By Gari Voss
On February 2, 2024, Consumers Energy announced that a Request for Proposals (RFP) had been issued to seek potential buyers for the 13 Michigan hydroelectric dams identified for decommissioning.
August 31, 2022, leadership from Consumers Energy made a presentation to stakeholders of the Calkins Bridge Dam. During the conversation, stakeholders were asked to express their feelings about the options related to decommissioning the dam. The community around Lake Allegan stepped forward voicing their disapproval then began a coordinated effort to save the Calkins Bridge Dam.
For Consumers Energy, the operating licenses for the 13 dams in question will start expiring in 2034. Calkins Dam’s licenses will expire in 2040. At this point, the options include: 1. renewing the operating licenses for 30 more years, 2. transferring ownership to another operator, or 3. replacing or removing the existing dam.
CE believes that renewal would require making numerous improvements that would be extremely costly. During the original presentation at Allegan High School, the stakeholders left feeling that CE was not interested in transferring ownership or repairing the dams. It seemed that their major intent was the removal of the dam.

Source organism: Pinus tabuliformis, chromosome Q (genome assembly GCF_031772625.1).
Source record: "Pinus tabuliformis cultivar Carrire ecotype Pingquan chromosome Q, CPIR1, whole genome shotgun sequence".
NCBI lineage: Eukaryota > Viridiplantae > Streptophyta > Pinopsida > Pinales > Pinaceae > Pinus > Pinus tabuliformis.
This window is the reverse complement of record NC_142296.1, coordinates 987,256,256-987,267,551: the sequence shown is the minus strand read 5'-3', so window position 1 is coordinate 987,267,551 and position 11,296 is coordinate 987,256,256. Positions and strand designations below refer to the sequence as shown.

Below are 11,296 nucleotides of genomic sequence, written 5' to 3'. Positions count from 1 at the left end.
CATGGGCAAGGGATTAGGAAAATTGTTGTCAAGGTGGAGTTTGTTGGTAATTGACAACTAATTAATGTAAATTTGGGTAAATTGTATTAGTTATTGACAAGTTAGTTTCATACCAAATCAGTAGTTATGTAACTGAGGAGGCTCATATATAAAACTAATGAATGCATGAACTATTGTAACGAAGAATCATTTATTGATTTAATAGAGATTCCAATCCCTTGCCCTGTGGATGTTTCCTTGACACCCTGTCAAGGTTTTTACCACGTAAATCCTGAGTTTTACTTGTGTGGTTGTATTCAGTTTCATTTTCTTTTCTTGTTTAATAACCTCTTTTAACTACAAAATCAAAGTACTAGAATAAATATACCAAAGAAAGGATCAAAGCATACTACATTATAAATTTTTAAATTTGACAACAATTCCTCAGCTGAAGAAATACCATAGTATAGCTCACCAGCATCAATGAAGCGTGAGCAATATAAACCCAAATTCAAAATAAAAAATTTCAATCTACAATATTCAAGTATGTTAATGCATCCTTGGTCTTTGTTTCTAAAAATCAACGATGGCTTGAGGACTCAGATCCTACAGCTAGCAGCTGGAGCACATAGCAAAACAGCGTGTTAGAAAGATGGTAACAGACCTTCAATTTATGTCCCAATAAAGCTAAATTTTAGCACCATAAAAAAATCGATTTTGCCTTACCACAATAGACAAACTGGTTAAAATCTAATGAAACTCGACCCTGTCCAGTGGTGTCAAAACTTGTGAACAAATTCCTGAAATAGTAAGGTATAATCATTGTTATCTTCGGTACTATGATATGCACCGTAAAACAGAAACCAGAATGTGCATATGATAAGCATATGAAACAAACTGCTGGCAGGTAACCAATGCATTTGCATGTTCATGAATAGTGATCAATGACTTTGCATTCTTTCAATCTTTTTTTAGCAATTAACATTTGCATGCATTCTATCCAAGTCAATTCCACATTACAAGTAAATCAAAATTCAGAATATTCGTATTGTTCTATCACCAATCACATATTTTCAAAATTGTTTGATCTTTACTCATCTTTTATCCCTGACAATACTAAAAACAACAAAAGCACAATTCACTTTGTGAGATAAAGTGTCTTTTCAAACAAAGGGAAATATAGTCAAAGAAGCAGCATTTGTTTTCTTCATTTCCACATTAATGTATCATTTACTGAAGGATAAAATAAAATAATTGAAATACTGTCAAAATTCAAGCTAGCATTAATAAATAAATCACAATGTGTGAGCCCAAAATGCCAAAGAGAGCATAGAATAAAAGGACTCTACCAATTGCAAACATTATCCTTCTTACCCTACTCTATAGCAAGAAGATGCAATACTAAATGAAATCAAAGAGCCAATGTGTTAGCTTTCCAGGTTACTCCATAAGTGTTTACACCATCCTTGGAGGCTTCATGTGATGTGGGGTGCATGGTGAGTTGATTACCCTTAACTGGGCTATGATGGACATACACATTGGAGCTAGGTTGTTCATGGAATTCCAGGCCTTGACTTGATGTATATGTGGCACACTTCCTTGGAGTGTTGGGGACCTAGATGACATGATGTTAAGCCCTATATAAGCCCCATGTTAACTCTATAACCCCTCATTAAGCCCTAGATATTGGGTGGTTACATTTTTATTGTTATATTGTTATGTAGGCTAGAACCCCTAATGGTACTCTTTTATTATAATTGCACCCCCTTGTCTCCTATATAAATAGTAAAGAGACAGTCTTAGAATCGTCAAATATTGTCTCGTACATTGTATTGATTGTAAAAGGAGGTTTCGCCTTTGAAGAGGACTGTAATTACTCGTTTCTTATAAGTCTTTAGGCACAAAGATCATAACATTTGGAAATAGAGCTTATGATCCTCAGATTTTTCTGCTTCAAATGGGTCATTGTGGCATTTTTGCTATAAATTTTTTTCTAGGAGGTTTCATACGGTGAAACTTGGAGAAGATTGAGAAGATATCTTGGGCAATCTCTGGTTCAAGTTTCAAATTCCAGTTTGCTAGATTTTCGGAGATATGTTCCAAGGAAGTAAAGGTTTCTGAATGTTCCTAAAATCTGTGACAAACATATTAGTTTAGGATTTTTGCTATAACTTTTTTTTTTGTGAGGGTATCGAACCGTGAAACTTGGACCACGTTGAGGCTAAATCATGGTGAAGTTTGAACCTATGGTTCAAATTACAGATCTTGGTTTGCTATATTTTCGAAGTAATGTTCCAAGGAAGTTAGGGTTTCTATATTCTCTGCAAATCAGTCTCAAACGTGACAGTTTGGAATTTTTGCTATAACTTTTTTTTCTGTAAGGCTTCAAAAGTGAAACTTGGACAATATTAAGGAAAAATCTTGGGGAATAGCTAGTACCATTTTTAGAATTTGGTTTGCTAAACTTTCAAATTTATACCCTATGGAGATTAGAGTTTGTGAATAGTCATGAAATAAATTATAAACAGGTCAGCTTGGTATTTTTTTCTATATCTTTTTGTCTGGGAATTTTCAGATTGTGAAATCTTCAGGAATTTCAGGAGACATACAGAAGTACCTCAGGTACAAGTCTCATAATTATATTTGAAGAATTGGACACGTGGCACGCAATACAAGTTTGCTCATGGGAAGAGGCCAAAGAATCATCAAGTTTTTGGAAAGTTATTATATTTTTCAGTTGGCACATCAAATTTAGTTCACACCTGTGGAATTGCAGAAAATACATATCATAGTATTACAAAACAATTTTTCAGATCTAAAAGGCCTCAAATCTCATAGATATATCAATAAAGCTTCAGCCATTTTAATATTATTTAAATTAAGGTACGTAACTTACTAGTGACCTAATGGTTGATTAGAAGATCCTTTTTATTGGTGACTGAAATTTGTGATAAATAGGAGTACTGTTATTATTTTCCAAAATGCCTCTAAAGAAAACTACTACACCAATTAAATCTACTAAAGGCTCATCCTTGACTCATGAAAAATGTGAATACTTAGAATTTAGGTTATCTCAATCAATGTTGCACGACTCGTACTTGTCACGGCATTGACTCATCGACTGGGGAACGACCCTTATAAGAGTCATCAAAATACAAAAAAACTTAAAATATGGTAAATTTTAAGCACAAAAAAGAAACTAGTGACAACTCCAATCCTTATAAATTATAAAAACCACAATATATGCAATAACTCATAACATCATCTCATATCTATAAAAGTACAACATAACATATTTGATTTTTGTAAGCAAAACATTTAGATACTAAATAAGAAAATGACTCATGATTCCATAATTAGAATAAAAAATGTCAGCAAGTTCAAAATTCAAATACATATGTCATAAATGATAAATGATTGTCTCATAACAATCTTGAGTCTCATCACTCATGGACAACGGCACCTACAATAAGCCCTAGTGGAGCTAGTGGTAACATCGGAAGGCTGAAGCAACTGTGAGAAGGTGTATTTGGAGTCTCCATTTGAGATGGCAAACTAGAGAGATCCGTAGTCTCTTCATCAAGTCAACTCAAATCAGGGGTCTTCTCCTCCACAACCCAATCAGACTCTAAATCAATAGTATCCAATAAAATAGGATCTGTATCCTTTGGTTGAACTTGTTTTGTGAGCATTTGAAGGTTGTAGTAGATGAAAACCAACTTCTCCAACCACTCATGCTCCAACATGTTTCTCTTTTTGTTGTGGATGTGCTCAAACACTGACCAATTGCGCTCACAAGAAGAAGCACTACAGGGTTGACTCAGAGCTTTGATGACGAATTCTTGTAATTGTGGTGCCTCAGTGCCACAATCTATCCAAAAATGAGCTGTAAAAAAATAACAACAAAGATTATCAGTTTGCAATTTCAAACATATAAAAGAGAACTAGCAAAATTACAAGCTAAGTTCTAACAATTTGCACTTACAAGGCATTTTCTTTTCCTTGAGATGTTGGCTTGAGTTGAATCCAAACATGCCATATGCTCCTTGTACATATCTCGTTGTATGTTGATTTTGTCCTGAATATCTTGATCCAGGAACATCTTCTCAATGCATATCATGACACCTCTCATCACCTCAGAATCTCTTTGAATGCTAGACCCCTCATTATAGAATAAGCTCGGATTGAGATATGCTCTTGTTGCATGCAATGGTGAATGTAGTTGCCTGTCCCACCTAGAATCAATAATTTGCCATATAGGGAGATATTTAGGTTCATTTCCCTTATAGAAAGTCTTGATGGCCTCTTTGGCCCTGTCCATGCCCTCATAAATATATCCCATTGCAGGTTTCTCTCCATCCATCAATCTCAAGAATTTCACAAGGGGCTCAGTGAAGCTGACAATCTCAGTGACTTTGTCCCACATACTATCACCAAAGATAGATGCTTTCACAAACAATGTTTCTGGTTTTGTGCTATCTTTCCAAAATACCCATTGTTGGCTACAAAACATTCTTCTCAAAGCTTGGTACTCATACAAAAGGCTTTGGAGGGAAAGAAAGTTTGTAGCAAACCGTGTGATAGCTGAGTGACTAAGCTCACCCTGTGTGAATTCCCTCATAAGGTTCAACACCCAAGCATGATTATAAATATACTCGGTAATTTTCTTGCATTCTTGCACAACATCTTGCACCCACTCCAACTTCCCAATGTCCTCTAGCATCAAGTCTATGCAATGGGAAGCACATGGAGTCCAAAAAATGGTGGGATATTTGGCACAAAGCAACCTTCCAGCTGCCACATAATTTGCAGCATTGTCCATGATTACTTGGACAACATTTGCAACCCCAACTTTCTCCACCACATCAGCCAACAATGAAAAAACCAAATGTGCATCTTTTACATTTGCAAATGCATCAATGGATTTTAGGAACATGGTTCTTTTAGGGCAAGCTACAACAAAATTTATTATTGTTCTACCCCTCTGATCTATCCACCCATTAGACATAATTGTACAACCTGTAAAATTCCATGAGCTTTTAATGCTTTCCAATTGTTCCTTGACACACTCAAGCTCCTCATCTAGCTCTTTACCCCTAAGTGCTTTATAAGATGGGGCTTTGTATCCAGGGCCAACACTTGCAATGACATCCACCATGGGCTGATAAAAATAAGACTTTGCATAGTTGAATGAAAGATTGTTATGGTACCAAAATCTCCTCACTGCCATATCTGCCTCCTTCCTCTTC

During the 2023 public gathering, members from Public Sector Consultants and Consumers Energy reviewed responses from the 2022 meeting and information on CE’s hydro history, regulations, and the cost of operation for their hydro fleet.
The information reviewed included environmental factors related to river sediment, water quality, invasive species that are downstream of the dam, the sturgeon spawning habits, and the Superfund work. The conversation then moved into community and recreation issues.
Over the last two years, additional meetings have been held between representatives of the Lake Allegan Association and CE. In addition, the Lake Allegan group has done extensive research into the benefits of maintaining the dam.
Calculations show that Calkins Dam, built in 1935, produces only enough power to meet the needs of 1,500 residential customers. For CE, this does not equate to the expense of maintaining the dam.
There is a cost for the removal of a dam to meet state and federal regulations. CE has sited the fact that the dam prevents movement of invasive flora and fauna, sediment control, historic value, transportation, flood control, recreation, etc., while concerns include safety, costs and liabilities, ecological impact, and impeding movement of fish.
There is a process that must be followed when removing a dam and rehabilitating the ecosystem. This can be witnessed upstream of Calkins where the Otsego City and Township dams and the Plainwell Dams have been removed and the riverbanks have been reestablished along with reforestation.
In terms of safety, the Federal Energy Regulatory Commission (FERC) Hazard Classification for Calkins has been determined as low. This means that if the dam fails, there would be no loss of human life and little economic or environmental losses.